The MSMS Blue Notes have been busy traveling around the state spreading music and learning the history of music legends. Known as the “Birthplace of America’s Music,” Mississippi is best known as home of the blues. The annual traveling concert of the MSMS Blue Notes is called Sites and Sounds.  The Blue Notes consists of the choir and the instrumental performance group who come together and perform at various locations. 

“The tour is a culmination of the student’s study of the historical significance of the Delta’s role in the development of indigenous American music, the Civil Rights Movement, and the connection between the two,” said, Dawn Barham, MSMS Performing Arts Director.                              

The Sites and Sounds tour began at the Robert Johnson grave site in Greenwood. Johnson was an American blues singer-songwriter and musician. Legend has it he sold his soul to the devil to achieve success. Students also visited the Emmett Till marker before traveling to the BB King Museum. The tour continued along the Blues Highway stopping at historical and cultural markers. Other stops included the Rock n Soul Museum and Beale Street in Memphis, TN. “Sites and Sounds taught me about the history of music in Mississippi,” said Faith Ivy, MSMS senior. “It also taught me how the music that my generation listens to is derived from older music,” added Ivy.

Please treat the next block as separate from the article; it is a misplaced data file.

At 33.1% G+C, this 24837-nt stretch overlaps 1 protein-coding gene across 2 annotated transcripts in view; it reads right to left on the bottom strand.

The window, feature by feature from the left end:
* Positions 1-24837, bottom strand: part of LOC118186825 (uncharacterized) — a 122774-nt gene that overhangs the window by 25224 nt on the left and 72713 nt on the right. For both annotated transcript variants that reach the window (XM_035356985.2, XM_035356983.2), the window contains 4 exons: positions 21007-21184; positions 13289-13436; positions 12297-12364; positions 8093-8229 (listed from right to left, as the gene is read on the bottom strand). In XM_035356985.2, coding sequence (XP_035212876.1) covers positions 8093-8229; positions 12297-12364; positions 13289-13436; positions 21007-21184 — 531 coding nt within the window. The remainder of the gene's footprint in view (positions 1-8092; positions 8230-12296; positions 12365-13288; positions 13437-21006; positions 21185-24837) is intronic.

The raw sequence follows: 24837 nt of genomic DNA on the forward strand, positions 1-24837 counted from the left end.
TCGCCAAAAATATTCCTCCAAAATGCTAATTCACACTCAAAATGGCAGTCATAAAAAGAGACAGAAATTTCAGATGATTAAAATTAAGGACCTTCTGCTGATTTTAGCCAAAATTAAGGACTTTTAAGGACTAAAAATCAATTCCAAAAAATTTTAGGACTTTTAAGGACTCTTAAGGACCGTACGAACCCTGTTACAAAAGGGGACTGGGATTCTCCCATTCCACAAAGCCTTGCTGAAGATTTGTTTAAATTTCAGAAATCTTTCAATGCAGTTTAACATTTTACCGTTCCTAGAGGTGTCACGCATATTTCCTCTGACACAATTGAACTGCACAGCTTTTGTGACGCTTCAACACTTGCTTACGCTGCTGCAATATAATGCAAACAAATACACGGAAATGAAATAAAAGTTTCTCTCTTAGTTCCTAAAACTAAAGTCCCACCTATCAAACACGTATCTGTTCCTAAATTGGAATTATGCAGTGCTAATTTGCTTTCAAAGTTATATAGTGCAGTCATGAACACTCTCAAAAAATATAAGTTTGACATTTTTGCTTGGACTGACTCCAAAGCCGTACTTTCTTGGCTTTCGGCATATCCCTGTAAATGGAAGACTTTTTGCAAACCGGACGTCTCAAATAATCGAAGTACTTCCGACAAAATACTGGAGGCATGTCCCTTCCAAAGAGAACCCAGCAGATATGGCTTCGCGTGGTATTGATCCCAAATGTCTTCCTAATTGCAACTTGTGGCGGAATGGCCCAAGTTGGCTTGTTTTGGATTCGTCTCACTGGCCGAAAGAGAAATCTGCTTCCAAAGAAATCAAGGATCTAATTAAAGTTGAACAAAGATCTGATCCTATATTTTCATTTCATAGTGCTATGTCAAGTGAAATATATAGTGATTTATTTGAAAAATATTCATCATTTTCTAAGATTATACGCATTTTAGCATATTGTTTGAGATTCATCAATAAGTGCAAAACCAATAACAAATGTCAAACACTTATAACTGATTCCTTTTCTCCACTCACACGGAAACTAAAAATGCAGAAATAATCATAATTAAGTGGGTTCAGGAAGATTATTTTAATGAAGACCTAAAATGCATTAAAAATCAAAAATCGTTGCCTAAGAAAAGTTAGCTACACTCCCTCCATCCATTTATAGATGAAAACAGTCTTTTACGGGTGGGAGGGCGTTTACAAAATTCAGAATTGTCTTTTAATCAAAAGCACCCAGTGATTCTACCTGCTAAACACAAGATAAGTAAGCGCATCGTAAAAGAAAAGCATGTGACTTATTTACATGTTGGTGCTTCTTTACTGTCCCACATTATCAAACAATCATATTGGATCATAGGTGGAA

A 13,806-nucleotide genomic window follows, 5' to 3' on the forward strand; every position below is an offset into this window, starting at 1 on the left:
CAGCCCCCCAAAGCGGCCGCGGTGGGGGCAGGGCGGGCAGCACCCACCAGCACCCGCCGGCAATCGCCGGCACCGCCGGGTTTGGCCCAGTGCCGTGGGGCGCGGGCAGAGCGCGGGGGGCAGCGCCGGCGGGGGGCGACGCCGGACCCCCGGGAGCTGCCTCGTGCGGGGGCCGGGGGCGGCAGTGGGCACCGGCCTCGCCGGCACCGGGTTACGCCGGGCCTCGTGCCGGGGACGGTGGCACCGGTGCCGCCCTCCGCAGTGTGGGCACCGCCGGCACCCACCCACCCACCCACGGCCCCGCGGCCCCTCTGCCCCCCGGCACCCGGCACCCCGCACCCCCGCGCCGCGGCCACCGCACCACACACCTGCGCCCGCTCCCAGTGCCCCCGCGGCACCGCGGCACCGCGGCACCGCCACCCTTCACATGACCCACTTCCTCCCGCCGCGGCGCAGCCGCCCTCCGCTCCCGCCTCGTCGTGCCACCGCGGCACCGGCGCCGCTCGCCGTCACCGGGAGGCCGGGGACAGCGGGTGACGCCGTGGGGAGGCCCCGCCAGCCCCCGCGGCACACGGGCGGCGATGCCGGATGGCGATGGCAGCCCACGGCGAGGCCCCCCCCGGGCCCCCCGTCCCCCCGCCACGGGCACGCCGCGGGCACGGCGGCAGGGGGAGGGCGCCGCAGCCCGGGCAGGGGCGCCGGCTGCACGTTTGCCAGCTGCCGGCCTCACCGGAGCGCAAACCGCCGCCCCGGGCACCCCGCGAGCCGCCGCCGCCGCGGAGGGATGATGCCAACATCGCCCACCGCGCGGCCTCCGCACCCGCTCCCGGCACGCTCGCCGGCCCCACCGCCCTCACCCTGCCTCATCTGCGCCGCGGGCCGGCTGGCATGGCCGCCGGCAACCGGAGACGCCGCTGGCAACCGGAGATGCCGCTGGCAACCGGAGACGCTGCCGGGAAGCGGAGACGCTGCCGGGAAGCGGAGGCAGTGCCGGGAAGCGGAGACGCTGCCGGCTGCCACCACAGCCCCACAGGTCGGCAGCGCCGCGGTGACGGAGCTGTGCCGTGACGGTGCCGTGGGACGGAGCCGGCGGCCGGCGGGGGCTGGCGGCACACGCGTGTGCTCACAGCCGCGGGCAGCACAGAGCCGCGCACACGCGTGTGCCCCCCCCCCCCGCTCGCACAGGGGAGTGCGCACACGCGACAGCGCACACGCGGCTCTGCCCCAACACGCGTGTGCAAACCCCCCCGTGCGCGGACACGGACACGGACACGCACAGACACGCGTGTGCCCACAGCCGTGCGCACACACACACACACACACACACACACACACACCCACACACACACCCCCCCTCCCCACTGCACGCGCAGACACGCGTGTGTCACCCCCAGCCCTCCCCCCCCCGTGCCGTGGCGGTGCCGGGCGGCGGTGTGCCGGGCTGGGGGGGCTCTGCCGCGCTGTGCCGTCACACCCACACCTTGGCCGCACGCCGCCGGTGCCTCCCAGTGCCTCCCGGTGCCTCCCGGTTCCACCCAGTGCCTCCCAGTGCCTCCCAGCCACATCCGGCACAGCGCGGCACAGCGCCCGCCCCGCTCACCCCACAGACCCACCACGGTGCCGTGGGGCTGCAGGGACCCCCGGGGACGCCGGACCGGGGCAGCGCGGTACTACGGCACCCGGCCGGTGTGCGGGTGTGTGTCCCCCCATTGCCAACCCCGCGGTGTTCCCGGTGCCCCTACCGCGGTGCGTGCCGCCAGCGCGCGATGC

“The objective of the tour is to bring the historical and cultural contributions of the Mississippi Delta to the world to life for the students and their audiences,” said Barham. She added, “It is also our goal to help our students become educated, impassioned and informed ambassadors for our state.”  

During the tour, the group performed at Ruleville High School and Minor Memorial United Methodist Church in Walls, MS. 

This year, the music performed included Delta and Memphis blues, spirituals, and early rock and soul.